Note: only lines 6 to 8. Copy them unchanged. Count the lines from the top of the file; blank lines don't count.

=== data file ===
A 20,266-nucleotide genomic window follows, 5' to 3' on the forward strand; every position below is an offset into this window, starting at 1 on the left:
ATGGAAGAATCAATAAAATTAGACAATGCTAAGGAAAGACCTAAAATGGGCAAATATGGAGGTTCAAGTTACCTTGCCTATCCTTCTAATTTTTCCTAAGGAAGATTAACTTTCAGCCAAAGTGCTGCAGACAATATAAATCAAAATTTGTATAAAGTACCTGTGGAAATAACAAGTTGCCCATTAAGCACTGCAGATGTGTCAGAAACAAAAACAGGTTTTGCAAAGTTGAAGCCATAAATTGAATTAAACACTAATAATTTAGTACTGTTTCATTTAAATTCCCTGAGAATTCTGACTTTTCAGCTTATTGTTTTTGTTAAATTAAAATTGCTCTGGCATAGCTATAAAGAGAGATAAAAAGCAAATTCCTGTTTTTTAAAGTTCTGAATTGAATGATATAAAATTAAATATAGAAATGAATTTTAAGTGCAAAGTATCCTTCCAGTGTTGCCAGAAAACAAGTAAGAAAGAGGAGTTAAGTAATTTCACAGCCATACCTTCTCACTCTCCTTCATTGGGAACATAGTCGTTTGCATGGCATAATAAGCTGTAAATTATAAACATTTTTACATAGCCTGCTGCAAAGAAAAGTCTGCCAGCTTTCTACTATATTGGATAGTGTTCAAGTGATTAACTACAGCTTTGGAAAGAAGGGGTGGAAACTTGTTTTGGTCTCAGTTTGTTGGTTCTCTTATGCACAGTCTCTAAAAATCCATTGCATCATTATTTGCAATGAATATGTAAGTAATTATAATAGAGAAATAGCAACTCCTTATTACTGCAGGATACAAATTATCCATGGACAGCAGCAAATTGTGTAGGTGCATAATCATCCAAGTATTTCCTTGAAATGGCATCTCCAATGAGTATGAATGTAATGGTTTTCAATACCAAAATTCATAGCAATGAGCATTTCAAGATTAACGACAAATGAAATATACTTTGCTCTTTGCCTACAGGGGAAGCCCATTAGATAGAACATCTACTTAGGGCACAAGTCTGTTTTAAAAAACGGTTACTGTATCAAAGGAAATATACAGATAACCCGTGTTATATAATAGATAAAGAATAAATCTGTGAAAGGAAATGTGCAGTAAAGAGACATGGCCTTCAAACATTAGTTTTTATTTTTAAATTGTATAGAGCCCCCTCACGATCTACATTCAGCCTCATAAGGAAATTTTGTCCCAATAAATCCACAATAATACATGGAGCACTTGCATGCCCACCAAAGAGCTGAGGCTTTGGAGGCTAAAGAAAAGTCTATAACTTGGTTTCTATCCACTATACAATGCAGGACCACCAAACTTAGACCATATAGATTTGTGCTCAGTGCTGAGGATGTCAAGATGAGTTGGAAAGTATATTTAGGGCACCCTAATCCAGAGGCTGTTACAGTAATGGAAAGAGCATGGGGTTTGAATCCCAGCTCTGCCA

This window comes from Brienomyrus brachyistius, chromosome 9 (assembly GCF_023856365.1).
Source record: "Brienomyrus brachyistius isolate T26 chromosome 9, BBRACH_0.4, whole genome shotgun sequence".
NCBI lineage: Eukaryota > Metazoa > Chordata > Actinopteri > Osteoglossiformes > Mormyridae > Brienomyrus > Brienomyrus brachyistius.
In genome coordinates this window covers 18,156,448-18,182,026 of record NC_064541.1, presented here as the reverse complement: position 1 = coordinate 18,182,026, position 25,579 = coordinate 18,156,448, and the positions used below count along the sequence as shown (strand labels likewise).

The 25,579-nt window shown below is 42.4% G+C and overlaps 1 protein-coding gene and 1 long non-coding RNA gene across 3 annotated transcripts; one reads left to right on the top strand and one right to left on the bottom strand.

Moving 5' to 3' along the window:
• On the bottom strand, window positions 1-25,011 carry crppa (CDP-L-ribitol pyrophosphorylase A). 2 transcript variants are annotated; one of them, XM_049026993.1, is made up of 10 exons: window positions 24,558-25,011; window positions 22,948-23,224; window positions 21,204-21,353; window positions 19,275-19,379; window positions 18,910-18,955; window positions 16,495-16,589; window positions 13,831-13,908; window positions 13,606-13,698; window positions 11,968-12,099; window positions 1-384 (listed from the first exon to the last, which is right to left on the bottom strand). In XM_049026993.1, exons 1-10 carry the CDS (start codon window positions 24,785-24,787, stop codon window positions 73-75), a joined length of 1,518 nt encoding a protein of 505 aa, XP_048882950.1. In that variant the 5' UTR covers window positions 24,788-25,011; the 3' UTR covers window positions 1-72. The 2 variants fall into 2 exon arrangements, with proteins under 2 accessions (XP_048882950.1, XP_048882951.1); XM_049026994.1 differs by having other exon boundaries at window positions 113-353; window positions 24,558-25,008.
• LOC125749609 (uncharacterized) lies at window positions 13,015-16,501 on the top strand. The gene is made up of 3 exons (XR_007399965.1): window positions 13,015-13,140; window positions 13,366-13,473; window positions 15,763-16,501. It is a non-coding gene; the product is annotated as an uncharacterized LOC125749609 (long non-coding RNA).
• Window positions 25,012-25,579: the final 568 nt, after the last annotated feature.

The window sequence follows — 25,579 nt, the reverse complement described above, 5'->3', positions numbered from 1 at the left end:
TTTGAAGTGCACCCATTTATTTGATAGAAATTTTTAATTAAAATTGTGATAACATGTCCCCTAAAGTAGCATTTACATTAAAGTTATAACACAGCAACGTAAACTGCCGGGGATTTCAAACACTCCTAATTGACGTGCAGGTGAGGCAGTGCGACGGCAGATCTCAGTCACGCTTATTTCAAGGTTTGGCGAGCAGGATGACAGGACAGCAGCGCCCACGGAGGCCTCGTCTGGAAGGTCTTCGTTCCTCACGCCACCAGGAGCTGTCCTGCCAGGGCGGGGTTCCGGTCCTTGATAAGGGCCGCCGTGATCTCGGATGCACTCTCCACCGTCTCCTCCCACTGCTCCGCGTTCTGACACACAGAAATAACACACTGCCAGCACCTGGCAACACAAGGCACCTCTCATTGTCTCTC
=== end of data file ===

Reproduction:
In genome coordinates this window covers 18,156,448-18,182,026 of record NC_064541.1, presented here as the reverse complement: position 1 = coordinate 18,182,026, position 25,579 = coordinate 18,156,448, and the positions used below count along the sequence as shown (strand labels likewise).

The 25,579-nt window shown below is 42.4% G+C and overlaps 1 protein-coding gene and 1 long non-coding RNA gene across 3 annotated transcripts; one reads left to right on the top strand and one right to left on the bottom strand.

Moving 5' to 3' along the window: